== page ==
Well years later I have not forgotten the faith my father had in my abilities but I do understand how young women may be brought to a point of feeling they don’t have enough choices or chances. So my point is now not whether or not abortion is a right or a choice or an option. Rather it is that have we become so convinced that it is such a “hot potato” to even discuss, that we now shy away from the bigger questions? Why was no one asking the tough questions about this clinic in Philadelphia? Why was it assumed all those poor women and sadly young gals wanted those abortions? Why were authorities so sure that because it was an abortion clinic there was no need to have health inspections or oversight of any kind? What about licensing for the workers? Why were there no suggestions of follow-up care? It is easy right now to lay blame on liberal politicians and officials in Philadelphia, but really? Does your state regulate and inspect and follow up? What agencies are supposed to be involved? Who actually knows to whom violations are reported? Are there easily found numbers? Are those phone numbers posted where patients and family or friends can see them?
Lest you think it is easy for me to judge without walking in anyone else’s shoes – my husband and I have been there too. We were broke and expecting. A doctor diagnosed me with cancer. We had no health insurance. Well actually we had some but it was rotten self pay insurance. The doctor decided my best alternative under the circumstances was an abortion/hysterectomy. I didn’t agree. Medical insurance got all the “out” they needed to not pay – I was rejecting the doctor’s advice. Second and third opinions matched the first doctor’s choice. Then I went to a doctor who had a spiritual relationship with God that allowed him to offer me another opinion. I had an alternative even if there were no medical guarantees with it. I at least had a choice. I took it and my son was born the day before Christmas 26 years ago. He was our best gift ever! He suffered no ill effects so we were doubly blessed in opposition to what we had been warned to expect. Now he is the father of two beautiful girls himself. So let me bring this back to genealogy. Consider what your family tree and legacy would be if all those women in your family tree chose to not continue a pregnancy? Consider also if you honestly feel they would have been better off if they had? I am not going to tell you what my personal opinions are because that is for each woman to choose for herself. Hopefully it will be a choice she makes after being given all the options. Hopefully she will have someone to pray with, to talk with, and to cry with if need be. Is that then where we need to start this discussion over? Are we throwing more and more money into what is considered politically correct in order to avoid dealing with other issues? Why are we not correcting errors in our educational systems? Why are we not fostering improved parenting? Why are not offering more counseling? Do we want to create a bigger nanny system or do we need to? Lots of questions and I am not setting myself up as an authority with all the answers. But I do have more questions. Have we, are we doing all we can to not shy away from the “hot potato” parts of this discussion? Are we so afraid of what is politically correct that we have forgotten the real people paying the ultimate price for a politician wanting one more vote? I am reminded of one simple verse: “Jesus wept…….”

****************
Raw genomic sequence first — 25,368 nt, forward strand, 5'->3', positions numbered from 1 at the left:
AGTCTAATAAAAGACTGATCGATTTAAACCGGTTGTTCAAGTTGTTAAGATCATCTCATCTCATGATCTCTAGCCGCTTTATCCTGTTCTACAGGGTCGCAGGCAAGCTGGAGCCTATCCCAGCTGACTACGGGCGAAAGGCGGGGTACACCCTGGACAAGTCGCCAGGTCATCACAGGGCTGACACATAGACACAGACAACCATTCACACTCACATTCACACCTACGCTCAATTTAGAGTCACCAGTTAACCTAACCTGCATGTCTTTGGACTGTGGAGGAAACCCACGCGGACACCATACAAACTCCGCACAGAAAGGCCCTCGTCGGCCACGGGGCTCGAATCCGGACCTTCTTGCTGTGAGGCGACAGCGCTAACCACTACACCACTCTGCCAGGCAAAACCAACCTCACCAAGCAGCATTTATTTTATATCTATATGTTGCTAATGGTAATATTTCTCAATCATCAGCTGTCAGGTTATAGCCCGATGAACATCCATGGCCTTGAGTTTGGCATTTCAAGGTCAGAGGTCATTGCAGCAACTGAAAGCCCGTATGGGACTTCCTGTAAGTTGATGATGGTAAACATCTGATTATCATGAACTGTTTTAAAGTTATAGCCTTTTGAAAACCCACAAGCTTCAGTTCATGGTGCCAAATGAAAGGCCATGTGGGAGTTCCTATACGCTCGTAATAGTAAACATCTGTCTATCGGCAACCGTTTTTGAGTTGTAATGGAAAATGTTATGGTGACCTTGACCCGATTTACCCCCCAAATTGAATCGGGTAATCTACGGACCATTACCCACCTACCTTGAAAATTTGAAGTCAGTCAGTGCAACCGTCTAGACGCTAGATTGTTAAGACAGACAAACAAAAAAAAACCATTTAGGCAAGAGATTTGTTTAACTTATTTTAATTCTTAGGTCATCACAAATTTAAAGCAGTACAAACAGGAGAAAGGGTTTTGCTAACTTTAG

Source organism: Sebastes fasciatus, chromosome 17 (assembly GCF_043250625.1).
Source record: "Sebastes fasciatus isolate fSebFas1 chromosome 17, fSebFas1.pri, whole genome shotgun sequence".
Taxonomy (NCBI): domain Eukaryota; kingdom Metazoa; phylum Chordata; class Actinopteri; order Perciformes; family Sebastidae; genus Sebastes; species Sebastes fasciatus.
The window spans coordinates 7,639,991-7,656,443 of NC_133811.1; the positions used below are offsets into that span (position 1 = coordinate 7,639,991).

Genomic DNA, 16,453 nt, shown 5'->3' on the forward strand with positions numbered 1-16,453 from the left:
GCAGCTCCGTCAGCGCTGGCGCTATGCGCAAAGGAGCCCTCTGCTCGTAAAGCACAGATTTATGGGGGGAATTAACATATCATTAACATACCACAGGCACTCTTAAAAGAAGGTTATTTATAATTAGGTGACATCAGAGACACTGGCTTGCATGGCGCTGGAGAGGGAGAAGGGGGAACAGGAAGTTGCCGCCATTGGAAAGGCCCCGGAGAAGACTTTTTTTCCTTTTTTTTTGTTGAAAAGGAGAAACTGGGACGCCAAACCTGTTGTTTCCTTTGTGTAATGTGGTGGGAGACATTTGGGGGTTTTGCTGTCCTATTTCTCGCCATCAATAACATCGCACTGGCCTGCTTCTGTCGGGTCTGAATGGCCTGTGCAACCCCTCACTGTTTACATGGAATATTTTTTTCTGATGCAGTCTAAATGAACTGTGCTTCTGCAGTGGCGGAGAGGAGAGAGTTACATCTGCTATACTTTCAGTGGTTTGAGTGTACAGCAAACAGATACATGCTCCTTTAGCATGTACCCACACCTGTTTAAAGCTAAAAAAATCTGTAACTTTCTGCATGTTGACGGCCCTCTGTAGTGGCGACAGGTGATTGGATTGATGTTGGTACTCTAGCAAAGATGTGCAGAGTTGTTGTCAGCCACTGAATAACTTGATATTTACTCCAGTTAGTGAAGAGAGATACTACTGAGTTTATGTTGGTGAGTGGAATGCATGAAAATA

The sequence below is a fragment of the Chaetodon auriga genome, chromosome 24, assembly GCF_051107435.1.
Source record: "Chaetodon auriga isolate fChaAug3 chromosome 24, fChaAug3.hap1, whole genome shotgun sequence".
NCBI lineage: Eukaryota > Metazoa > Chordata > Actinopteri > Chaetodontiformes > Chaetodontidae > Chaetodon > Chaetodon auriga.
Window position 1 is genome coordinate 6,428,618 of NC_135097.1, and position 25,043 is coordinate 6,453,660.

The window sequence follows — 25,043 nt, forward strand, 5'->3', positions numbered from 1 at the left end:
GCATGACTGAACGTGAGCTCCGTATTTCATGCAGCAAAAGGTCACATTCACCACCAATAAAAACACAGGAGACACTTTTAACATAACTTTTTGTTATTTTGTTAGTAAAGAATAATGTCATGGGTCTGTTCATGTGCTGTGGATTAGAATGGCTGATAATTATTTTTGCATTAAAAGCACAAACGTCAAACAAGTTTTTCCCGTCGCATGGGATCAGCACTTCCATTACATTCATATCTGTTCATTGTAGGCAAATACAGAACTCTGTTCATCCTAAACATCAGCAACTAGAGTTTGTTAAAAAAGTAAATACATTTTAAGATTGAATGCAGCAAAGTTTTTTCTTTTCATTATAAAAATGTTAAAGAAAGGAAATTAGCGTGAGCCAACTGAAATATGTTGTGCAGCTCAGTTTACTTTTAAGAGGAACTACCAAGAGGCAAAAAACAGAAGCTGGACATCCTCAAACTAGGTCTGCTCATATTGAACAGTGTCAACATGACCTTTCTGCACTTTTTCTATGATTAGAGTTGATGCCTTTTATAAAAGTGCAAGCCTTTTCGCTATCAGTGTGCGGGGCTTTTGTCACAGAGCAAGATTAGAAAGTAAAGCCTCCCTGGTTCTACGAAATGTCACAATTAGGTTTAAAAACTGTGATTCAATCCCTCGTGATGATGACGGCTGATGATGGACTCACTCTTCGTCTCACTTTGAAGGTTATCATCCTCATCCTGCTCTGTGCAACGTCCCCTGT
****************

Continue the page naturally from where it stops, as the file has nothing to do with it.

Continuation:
Tags: ancestors, Carnival of Genealogy, economy, famiglia, family, gardening, love of family, memories, Peace, politics, ramblings, September 11
This date is a horrid one for most Americans. Where September used to stand for end of summer, back to school, first whiffs of Autumn leaves and bonfires, it has now become a remembrance of the shock for baby boomers to taste a war-like scenario on US soil. Our sense of security, of world power via being loved and ‘right’ has been shaken. For many it has meant a long drawn out process of rethinking who we as a nation and as individuals are. This time has also seen a change in the country’s economic status affecting al of us. It has also meant reassessing what is important to each of us going forward. For me, it has meant a reassessment of our countries politics and policies as well as a reassessment of our place in global issues. It has brought about a deeper commitment to spiritual values and what they should mean on an everyday basis in addition to my own personal internalizing. More importantly it has brought about a deeper appreciation for what family means to me personally as well as a deeper appreciation for what our ancestors went through in their lives.